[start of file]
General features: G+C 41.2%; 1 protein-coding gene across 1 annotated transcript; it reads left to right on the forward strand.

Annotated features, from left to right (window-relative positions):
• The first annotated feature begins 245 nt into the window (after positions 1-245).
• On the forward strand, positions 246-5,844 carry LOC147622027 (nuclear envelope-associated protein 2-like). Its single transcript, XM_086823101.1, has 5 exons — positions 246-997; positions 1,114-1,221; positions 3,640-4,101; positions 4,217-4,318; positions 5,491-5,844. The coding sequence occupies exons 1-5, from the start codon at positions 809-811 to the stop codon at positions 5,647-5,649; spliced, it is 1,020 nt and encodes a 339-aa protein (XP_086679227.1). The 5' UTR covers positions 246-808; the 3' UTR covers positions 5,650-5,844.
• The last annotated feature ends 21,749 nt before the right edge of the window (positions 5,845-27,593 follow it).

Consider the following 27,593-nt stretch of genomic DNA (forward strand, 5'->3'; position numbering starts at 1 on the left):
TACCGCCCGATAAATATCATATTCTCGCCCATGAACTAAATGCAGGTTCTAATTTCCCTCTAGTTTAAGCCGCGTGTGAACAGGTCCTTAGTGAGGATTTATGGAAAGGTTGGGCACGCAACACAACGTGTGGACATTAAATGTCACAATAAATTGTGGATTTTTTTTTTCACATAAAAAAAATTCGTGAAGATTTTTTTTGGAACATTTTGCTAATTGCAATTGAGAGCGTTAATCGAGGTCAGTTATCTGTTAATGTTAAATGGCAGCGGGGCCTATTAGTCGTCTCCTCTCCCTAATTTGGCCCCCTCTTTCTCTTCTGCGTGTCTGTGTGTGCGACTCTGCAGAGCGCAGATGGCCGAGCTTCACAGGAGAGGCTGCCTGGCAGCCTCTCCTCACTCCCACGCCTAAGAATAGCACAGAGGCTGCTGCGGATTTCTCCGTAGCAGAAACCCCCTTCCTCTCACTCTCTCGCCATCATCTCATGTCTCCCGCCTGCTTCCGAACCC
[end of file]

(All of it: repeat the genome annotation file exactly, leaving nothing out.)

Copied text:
General features: G+C 41.2%; 1 protein-coding gene across 1 annotated transcript; it reads left to right on the forward strand.

Annotated features, from left to right (window-relative positions):
• The first annotated feature begins 245 nt into the window (after positions 1-245).
• On the forward strand, positions 246-5,844 carry LOC147622027 (nuclear envelope-associated protein 2-like). Its single transcript, XM_086823101.1, has 5 exons — positions 246-997; positions 1,114-1,221; positions 3,640-4,101; positions 4,217-4,318; positions 5,491-5,844. The coding sequence occupies exons 1-5, from the start codon at positions 809-811 to the stop codon at positions 5,647-5,649; spliced, it is 1,020 nt and encodes a 339-aa protein (XP_086679227.1). The 5' UTR covers positions 246-808; the 3' UTR covers positions 5,650-5,844.
• The last annotated feature ends 21,749 nt before the right edge of the window (positions 5,845-27,593 follow it).

Consider the following 27,593-nt stretch of genomic DNA (forward strand, 5'->3'; position numbering starts at 1 on the left):
TACCGCCCGATAAATATCATATTCTCGCCCATGAACTAAATGCAGGTTCTAATTTCCCTCTAGTTTAAGCCGCGTGTGAACAGGTCCTTAGTGAGGATTTATGGAAAGGTTGGGCACGCAACACAACGTGTGGACATTAAATGTCACAATAAATTGTGGATTTTTTTTTTCACATAAAAAAAATTCGTGAAGATTTTTTTTGGAACATTTTGCTAATTGCAATTGAGAGCGTTAATCGAGGTCAGTTATCTGTTAATGTTAAATGGCAGCGGGGCCTATTAGTCGTCTCCTCTCCCTAATTTGGCCCCCTCTTTCTCTTCTGCGTGTCTGTGTGTGCGACTCTGCAGAGCGCAGATGGCCGAGCTTCACAGGAGAGGCTGCCTGGCAGCCTCTCCTCACTCCCACGCCTAAGAATAGCACAGAGGCTGCTGCGGATTTCTCCGTAGCAGAAACCCCCTTCCTCTCACTCTCTCGCCATCATCTCATGTCTCCCGCCTGCTTCCGAACCC